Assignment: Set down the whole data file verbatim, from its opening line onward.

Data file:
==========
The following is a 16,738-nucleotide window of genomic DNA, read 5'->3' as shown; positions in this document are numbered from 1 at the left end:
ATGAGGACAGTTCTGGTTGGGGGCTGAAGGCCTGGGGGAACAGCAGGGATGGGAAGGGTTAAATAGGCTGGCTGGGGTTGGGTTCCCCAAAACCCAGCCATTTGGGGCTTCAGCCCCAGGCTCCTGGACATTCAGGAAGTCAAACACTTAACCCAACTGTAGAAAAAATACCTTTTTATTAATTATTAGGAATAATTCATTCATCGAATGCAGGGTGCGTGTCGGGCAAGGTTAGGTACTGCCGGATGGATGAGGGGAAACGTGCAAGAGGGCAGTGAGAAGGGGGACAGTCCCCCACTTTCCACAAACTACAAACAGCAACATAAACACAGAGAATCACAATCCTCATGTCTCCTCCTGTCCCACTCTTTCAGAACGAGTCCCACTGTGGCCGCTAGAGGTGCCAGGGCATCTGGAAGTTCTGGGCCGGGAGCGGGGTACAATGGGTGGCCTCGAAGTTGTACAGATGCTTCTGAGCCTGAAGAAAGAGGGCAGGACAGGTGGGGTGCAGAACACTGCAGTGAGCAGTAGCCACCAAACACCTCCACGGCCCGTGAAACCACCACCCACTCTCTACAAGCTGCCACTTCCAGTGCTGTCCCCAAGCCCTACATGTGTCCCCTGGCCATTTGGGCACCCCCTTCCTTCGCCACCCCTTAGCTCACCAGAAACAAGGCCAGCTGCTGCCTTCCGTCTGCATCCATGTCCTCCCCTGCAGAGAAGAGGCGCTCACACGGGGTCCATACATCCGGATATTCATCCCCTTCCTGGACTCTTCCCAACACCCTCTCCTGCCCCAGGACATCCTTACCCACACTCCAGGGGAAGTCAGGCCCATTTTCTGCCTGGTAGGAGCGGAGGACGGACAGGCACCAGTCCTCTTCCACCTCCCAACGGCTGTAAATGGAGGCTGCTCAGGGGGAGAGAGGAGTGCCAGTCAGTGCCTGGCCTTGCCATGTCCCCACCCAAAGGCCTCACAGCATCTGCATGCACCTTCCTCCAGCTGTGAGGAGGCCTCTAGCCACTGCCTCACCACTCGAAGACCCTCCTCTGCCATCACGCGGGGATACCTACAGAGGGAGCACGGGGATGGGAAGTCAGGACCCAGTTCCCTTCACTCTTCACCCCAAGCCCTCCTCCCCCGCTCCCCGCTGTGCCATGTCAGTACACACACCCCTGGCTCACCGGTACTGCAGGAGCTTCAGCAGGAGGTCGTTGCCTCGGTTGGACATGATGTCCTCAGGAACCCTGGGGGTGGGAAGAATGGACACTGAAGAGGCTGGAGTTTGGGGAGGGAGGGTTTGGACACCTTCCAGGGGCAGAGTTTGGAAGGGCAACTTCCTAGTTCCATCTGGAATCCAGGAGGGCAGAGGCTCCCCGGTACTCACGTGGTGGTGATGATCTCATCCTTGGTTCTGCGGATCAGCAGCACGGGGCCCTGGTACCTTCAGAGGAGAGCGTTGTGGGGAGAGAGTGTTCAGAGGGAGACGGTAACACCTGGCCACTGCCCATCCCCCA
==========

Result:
The following is a 16,738-nucleotide window of genomic DNA, read 5'->3' as shown; positions in this document are numbered from 1 at the left end:
ATGAGGACAGTTCTGGTTGGGGGCTGAAGGCCTGGGGGAACAGCAGGGATGGGAAGGGTTAAATAGGCTGGCTGGGGTTGGGTTCCCCAAAACCCAGCCATTTGGGGCTTCAGCCCCAGGCTCCTGGACATTCAGGAAGTCAAACACTTAACCCAACTGTAGAAAAAATACCTTTTTATTAATTATTAGGAATAATTCATTCATCGAATGCAGGGTGCGTGTCGGGCAAGGTTAGGTACTGCCGGATGGATGAGGGGAAACGTGCAAGAGGGCAGTGAGAAGGGGGACAGTCCCCCACTTTCCACAAACTACAAACAGCAACATAAACACAGAGAATCACAATCCTCATGTCTCCTCCTGTCCCACTCTTTCAGAACGAGTCCCACTGTGGCCGCTAGAGGTGCCAGGGCATCTGGAAGTTCTGGGCCGGGAGCGGGGTACAATGGGTGGCCTCGAAGTTGTACAGATGCTTCTGAGCCTGAAGAAAGAGGGCAGGACAGGTGGGGTGCAGAACACTGCAGTGAGCAGTAGCCACCAAACACCTCCACGGCCCGTGAAACCACCACCCACTCTCTACAAGCTGCCACTTCCAGTGCTGTCCCCAAGCCCTACATGTGTCCCCTGGCCATTTGGGCACCCCCTTCCTTCGCCACCCCTTAGCTCACCAGAAACAAGGCCAGCTGCTGCCTTCCGTCTGCATCCATGTCCTCCCCTGCAGAGAAGAGGCGCTCACACGGGGTCCATACATCCGGATATTCATCCCCTTCCTGGACTCTTCCCAACACCCTCTCCTGCCCCAGGACATCCTTACCCACACTCCAGGGGAAGTCAGGCCCATTTTCTGCCTGGTAGGAGCGGAGGACGGACAGGCACCAGTCCTCTTCCACCTCCCAACGGCTGTAAATGGAGGCTGCTCAGGGGGAGAGAGGAGTGCCAGTCAGTGCCTGGCCTTGCCATGTCCCCACCCAAAGGCCTCACAGCATCTGCATGCACCTTCCTCCAGCTGTGAGGAGGCCTCTAGCCACTGCCTCACCACTCGAAGACCCTCCTCTGCCATCACGCGGGGATACCTACAGAGGGAGCACGGGGATGGGAAGTCAGGACCCAGTTCCCTTCACTCTTCACCCCAAGCCCTCCTCCCCCGCTCCCCGCTGTGCCATGTCAGTACACACACCCCTGGCTCACCGGTACTGCAGGAGCTTCAGCAGGAGGTCGTTGCCTCGGTTGGACATGATGTCCTCAGGAACCCTGGGGGTGGGAAGAATGGACACTGAAGAGGCTGGAGTTTGGGGAGGGAGGGTTTGGACACCTTCCAGGGGCAGAGTTTGGAAGGGCAACTTCCTAGTTCCATCTGGAATCCAGGAGGGCAGAGGCTCCCCGGTACTCACGTGGTGGTGATGATCTCATCCTTGGTTCTGCGGATCAGCAGCACGGGGCCCTGGTACCTTCAGAGGAGAGCGTTGTGGGGAGAGAGTGTTCAGAGGGAGACGGTAACACCTGGCCACTGCCCATCCCCCA